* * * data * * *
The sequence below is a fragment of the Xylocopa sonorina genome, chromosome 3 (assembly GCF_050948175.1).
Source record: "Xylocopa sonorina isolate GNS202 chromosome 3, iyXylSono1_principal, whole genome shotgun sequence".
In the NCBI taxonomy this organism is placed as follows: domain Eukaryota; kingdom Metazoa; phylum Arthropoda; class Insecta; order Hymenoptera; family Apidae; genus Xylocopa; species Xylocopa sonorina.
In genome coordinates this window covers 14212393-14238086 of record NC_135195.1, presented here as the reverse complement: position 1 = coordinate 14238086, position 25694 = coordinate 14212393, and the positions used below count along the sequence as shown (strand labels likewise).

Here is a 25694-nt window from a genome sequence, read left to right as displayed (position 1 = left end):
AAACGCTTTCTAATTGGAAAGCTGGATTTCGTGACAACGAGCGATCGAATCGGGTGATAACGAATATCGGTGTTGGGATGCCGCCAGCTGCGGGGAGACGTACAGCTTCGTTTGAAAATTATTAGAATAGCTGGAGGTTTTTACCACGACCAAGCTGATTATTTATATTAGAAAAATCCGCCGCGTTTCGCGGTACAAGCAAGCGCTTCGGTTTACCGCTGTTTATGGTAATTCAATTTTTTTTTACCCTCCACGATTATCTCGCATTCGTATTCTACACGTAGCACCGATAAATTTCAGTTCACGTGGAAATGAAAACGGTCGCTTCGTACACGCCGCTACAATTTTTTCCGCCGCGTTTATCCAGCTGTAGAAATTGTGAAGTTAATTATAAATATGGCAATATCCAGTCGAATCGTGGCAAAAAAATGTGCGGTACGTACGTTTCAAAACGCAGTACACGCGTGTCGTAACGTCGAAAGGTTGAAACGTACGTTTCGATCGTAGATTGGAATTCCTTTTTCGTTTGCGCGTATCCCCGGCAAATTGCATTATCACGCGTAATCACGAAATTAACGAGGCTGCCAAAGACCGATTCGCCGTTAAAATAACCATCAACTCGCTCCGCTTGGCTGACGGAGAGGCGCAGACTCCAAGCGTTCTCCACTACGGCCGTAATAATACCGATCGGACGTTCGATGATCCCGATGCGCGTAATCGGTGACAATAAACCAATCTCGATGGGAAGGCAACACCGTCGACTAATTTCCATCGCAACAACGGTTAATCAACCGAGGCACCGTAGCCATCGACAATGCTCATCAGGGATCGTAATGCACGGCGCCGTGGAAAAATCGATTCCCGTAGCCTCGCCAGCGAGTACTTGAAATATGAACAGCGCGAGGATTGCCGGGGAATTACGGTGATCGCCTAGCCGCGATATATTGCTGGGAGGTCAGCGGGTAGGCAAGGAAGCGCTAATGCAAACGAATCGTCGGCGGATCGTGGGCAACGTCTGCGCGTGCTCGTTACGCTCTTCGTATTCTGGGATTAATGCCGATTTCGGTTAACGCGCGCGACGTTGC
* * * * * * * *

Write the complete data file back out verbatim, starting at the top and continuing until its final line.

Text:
The sequence below is a fragment of the Xylocopa sonorina genome, chromosome 3 (assembly GCF_050948175.1).
Source record: "Xylocopa sonorina isolate GNS202 chromosome 3, iyXylSono1_principal, whole genome shotgun sequence".
In the NCBI taxonomy this organism is placed as follows: domain Eukaryota; kingdom Metazoa; phylum Arthropoda; class Insecta; order Hymenoptera; family Apidae; genus Xylocopa; species Xylocopa sonorina.
In genome coordinates this window covers 14212393-14238086 of record NC_135195.1, presented here as the reverse complement: position 1 = coordinate 14238086, position 25694 = coordinate 14212393, and the positions used below count along the sequence as shown (strand labels likewise).

Here is a 25694-nt window from a genome sequence, read left to right as displayed (position 1 = left end):
AAACGCTTTCTAATTGGAAAGCTGGATTTCGTGACAACGAGCGATCGAATCGGGTGATAACGAATATCGGTGTTGGGATGCCGCCAGCTGCGGGGAGACGTACAGCTTCGTTTGAAAATTATTAGAATAGCTGGAGGTTTTTACCACGACCAAGCTGATTATTTATATTAGAAAAATCCGCCGCGTTTCGCGGTACAAGCAAGCGCTTCGGTTTACCGCTGTTTATGGTAATTCAATTTTTTTTTACCCTCCACGATTATCTCGCATTCGTATTCTACACGTAGCACCGATAAATTTCAGTTCACGTGGAAATGAAAACGGTCGCTTCGTACACGCCGCTACAATTTTTTCCGCCGCGTTTATCCAGCTGTAGAAATTGTGAAGTTAATTATAAATATGGCAATATCCAGTCGAATCGTGGCAAAAAAATGTGCGGTACGTACGTTTCAAAACGCAGTACACGCGTGTCGTAACGTCGAAAGGTTGAAACGTACGTTTCGATCGTAGATTGGAATTCCTTTTTCGTTTGCGCGTATCCCCGGCAAATTGCATTATCACGCGTAATCACGAAATTAACGAGGCTGCCAAAGACCGATTCGCCGTTAAAATAACCATCAACTCGCTCCGCTTGGCTGACGGAGAGGCGCAGACTCCAAGCGTTCTCCACTACGGCCGTAATAATACCGATCGGACGTTCGATGATCCCGATGCGCGTAATCGGTGACAATAAACCAATCTCGATGGGAAGGCAACACCGTCGACTAATTTCCATCGCAACAACGGTTAATCAACCGAGGCACCGTAGCCATCGACAATGCTCATCAGGGATCGTAATGCACGGCGCCGTGGAAAAATCGATTCCCGTAGCCTCGCCAGCGAGTACTTGAAATATGAACAGCGCGAGGATTGCCGGGGAATTACGGTGATCGCCTAGCCGCGATATATTGCTGGGAGGTCAGCGGGTAGGCAAGGAAGCGCTAATGCAAACGAATCGTCGGCGGATCGTGGGCAACGTCTGCGCGTGCTCGTTACGCTCTTCGTATTCTGGGATTAATGCCGATTTCGGTTAACGCGCGCGACGTTGC